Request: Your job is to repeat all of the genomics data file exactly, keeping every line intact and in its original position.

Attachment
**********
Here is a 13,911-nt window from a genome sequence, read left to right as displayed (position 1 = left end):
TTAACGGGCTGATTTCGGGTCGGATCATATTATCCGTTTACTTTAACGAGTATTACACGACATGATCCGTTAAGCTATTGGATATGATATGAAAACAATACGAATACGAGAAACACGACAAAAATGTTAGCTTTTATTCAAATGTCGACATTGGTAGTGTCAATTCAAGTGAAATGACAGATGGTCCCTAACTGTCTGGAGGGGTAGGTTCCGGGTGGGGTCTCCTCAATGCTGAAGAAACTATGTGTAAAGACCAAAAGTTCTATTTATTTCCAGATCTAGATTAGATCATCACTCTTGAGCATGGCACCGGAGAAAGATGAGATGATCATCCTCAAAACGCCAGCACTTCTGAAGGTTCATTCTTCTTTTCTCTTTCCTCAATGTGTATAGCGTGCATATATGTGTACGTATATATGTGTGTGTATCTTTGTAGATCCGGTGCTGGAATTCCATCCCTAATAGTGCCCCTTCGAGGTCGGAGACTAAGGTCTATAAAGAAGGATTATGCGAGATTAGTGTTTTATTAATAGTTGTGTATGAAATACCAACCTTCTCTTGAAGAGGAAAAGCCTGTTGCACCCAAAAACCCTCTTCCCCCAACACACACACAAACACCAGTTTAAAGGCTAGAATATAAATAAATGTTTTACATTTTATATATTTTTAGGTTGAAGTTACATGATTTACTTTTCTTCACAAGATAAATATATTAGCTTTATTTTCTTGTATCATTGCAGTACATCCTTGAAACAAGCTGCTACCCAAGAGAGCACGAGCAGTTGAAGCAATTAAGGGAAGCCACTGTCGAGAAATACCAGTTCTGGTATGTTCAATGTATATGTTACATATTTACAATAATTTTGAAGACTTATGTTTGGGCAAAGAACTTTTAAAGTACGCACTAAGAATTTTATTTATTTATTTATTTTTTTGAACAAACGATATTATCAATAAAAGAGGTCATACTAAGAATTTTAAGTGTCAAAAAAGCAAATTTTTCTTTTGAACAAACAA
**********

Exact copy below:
Here is a 13,911-nt window from a genome sequence, read left to right as displayed (position 1 = left end):
TTAACGGGCTGATTTCGGGTCGGATCATATTATCCGTTTACTTTAACGAGTATTACACGACATGATCCGTTAAGCTATTGGATATGATATGAAAACAATACGAATACGAGAAACACGACAAAAATGTTAGCTTTTATTCAAATGTCGACATTGGTAGTGTCAATTCAAGTGAAATGACAGATGGTCCCTAACTGTCTGGAGGGGTAGGTTCCGGGTGGGGTCTCCTCAATGCTGAAGAAACTATGTGTAAAGACCAAAAGTTCTATTTATTTCCAGATCTAGATTAGATCATCACTCTTGAGCATGGCACCGGAGAAAGATGAGATGATCATCCTCAAAACGCCAGCACTTCTGAAGGTTCATTCTTCTTTTCTCTTTCCTCAATGTGTATAGCGTGCATATATGTGTACGTATATATGTGTGTGTATCTTTGTAGATCCGGTGCTGGAATTCCATCCCTAATAGTGCCCCTTCGAGGTCGGAGACTAAGGTCTATAAAGAAGGATTATGCGAGATTAGTGTTTTATTAATAGTTGTGTATGAAATACCAACCTTCTCTTGAAGAGGAAAAGCCTGTTGCACCCAAAAACCCTCTTCCCCCAACACACACACAAACACCAGTTTAAAGGCTAGAATATAAATAAATGTTTTACATTTTATATATTTTTAGGTTGAAGTTACATGATTTACTTTTCTTCACAAGATAAATATATTAGCTTTATTTTCTTGTATCATTGCAGTACATCCTTGAAACAAGCTGCTACCCAAGAGAGCACGAGCAGTTGAAGCAATTAAGGGAAGCCACTGTCGAGAAATACCAGTTCTGGTATGTTCAATGTATATGTTACATATTTACAATAATTTTGAAGACTTATGTTTGGGCAAAGAACTTTTAAAGTACGCACTAAGAATTTTATTTATTTATTTATTTTTTTGAACAAACGATATTATCAATAAAAGAGGTCATACTAAGAATTTTAAGTGTCAAAAAAGCAAATTTTTCTTTTGAACAAACAA